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I’ve updated my google map so take a look and follow my journey. You can find it by clicking here: Rachel’s trip to date (or above).
The map shows pointers of each place I have been to and am hoping to visit, click on the pointers to see links back to relevant blog posts and little excerpts and bits of info.
The red pointer shows my current location.
I hope you enjoy and do keep reading and posting your comments. Thanks all.

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Frontier Airlines. ‘A whole different animal.’
I’m still not really sure what that means, or why Frontier Airlines have badly photoshopped, smiling animals on their promotional posters.
Neither am I sure that their ad campaign ‘Running late? We’re not’ was working for the people who had been delayed for hours in the line in front of me at LAX.
Despite my marketing frustrations I tried my best to keep a cheery disposition as I boarded Carl the coyote (my plane).
I sat next to a lovely Tico (Costa Rican) called Chris, a high school student, who when I asked him about the trains in Costa Rica assured me lines still ran to Puntarenas and Limón. Excellent, I thought.
Five days, 20 hours of Spanish lessons and several totally contradictory opinions on trains in Costa Rica later, I am feeling somewhat confused.
Currently I’m fairly sure the line to Limón is no longer and an American company run a train from San Jose to Puntarenas for tourists along the original train tracks.
Tomorrow if I dare to ask anyone else, that could all change.


En route from Hawaii to Costa Rica I made a short stop in San Francisco, California. Suffice to say that my favourite thing about visiting San Fran was watching Oliver Stone’s fascinating documentary South of the Border, where he gains unprecedented access to several Latin American Presidents, including Hugo Chavez, Evo Morales and Cristina Fernandez.
An inspiring insight into South America’s brave new world of politics, where for the first time in many years Latin Americans feel like they are in control and have some sense of power over their future.
“They wanted to control their own resources, strengthen regional ties, be treated as equals with the U.S, and become financially independent of the International Monetary Fund.” Explains Stone.
Fernando Lugo echos this in one of many uplifting moments in the documentary: “We believe in the roots of change, who would have thought a soldier, a woman…. and indigenous people would rule over Latin America…”
I’d certainly recommend taking a peek.

A Sheltering Sky, by Paul Bowles, is an intriguing read which left me feeling rather uneasy and with several unanswered questions.
Husband and wife (Port and Kit) set off on a trip to Africa after the second world war with a friend of theirs (Tunner). The story takes a turn for the worse when Port is struck down with Typhoid and after that things just get, well plain wierd. After he dies, Kit leaves him locked in a room in a one horse town, only to be forced into marriage with a local camel rider before finally running away from the American consulate.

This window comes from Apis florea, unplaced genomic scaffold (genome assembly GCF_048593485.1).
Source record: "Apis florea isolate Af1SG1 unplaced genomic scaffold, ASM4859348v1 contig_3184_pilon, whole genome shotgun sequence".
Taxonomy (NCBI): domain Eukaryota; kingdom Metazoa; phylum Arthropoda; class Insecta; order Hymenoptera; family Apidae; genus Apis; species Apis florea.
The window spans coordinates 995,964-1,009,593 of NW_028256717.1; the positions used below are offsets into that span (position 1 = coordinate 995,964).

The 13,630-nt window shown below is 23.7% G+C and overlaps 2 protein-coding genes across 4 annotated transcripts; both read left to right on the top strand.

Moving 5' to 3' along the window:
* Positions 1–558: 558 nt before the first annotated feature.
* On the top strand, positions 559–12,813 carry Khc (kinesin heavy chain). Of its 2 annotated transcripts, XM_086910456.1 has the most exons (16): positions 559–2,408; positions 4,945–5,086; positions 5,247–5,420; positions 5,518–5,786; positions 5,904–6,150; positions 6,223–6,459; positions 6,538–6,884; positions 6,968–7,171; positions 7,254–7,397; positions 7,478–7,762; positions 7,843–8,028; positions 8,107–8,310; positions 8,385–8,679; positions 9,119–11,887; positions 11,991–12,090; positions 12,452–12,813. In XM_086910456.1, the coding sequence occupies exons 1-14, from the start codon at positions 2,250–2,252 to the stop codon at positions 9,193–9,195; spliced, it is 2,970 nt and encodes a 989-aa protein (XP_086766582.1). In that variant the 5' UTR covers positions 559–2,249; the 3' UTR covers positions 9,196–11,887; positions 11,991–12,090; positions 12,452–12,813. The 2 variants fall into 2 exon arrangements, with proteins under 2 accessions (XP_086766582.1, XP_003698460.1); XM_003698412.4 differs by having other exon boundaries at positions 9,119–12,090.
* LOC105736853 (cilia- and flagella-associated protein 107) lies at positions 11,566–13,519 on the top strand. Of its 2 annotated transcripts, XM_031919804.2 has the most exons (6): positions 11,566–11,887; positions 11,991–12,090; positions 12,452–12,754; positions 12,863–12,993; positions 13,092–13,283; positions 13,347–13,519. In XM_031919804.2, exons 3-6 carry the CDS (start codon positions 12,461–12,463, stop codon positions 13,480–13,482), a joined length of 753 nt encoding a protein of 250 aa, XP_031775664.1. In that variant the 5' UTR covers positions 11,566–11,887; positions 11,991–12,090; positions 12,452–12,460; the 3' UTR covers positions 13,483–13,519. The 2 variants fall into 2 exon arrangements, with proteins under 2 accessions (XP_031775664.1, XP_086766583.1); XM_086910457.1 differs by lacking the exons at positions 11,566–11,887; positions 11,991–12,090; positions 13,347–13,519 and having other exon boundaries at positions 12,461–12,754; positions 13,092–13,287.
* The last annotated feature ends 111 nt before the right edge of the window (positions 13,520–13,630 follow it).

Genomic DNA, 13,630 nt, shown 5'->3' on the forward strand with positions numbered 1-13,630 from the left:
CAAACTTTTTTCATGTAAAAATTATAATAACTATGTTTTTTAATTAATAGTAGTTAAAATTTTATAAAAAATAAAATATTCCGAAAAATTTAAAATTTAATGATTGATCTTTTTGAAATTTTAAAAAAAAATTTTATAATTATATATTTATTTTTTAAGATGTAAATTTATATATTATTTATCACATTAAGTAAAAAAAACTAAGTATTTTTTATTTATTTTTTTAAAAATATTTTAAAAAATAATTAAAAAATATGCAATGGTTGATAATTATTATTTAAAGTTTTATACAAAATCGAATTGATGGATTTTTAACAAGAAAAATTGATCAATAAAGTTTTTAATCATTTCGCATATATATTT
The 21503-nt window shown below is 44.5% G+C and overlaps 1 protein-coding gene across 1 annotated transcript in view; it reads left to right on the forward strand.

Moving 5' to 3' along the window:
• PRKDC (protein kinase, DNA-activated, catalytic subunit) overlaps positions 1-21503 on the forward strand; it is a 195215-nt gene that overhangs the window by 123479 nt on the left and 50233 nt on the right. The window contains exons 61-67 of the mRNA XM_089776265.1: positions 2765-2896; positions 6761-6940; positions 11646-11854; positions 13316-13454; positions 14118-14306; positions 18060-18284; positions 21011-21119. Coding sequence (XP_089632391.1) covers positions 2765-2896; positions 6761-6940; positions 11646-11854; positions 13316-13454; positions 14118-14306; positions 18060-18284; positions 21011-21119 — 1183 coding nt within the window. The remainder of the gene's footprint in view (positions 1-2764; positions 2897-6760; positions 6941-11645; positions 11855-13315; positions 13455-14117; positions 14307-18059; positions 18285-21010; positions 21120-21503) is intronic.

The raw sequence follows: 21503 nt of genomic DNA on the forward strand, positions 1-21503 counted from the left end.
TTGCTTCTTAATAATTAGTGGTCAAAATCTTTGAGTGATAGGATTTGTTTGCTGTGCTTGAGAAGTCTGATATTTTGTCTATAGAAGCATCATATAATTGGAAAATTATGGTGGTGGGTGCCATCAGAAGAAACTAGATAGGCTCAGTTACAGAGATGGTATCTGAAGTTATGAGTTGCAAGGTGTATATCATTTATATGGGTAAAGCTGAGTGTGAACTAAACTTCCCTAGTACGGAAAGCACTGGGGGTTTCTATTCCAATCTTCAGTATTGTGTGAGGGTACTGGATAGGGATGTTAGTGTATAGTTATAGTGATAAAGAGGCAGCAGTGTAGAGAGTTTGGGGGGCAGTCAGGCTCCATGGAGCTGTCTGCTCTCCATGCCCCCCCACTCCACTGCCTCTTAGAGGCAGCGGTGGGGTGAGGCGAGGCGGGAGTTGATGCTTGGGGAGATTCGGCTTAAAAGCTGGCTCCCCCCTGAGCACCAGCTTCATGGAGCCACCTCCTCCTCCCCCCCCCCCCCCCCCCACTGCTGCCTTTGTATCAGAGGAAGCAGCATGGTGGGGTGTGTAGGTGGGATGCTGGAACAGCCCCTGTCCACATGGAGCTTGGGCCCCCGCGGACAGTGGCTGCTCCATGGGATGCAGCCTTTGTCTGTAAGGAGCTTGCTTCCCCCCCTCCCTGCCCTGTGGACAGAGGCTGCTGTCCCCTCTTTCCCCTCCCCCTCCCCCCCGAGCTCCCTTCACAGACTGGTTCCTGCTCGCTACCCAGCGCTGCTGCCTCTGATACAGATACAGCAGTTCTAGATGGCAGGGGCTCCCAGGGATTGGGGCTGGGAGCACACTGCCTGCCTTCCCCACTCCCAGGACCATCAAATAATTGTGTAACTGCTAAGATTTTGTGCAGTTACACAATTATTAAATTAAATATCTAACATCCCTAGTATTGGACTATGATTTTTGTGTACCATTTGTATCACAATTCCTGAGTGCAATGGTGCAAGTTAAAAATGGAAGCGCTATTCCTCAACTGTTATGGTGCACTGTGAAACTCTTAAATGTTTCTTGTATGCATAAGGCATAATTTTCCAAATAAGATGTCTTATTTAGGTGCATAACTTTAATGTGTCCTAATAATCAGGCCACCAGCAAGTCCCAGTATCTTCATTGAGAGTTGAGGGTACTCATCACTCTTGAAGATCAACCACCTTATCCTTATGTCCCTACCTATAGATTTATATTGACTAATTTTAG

A great story and interesting read but I’d be fascinated to know which aspects of the book inspired Paul Theroux to travel….

I also decided to read some modern travel writing about South America to see what I could glean. Viva South America by Oliver Balch takes each country and an issue in turn: Argentina and politics, Peru and religion, Ecuador and native people, Colombia and violence etc.
The running theme through the whole book is South America’s contemporary fight for freedom. There were many helpful bits of info in the book not to mention some downright scary facts such as: “Today you are only twice as likely to get killed on the streets of Cali (Colombia) than Beirut.” Gulp.
Perhaps some slightly less detailed research might be best for my nervous temperament.


I’m now officially on American soil, Hawaii to be precise. I’ve taken a flight to Honolulu, on route to Costa Rica and my Spanish course, to spend a couple of weeks reading, researching and relaxing before my trip. I was also hoping to meet with Paul Theroux, who lives on the Windward side of Oahu in a house on stilts, where he keeps bees and provides a restaurant in Honolulu with all the honey it needs.
Unfortunately I did not manage to find Paul on Oahu as he spends his summers on the mainland USA (as I later discovered from his agent). Just as an aside/disclaimer I’m not actually stalking Paul Theroux!
I did however meet some other interesting locals, of the wildlife variety.
Portuguese man-of-war jellyfish live in the Pacific ocean on Oahu’s Windward side, their sting is about 75% as powerful as cobra venom, certainly best avoided.
Lonely Planet please take note no mention of this in your ‘danger and annoyances’ section, nor anything about the venom filled centipedes, which are even worse, one of which I discovered in my shorts after hanging them on a tree at Malaekahana State Park (see photos).
Nature-related incidents aside I’ve been getting down to some serious pre-trip reading.
First up the Sheltering Sky by Paul Bowles, the author and traveller who ‘sent Theroux on his way’ according to The Guardian.

In order for me to travel from Central America to Patagonia a good grasp of Spanish is certainly going to help.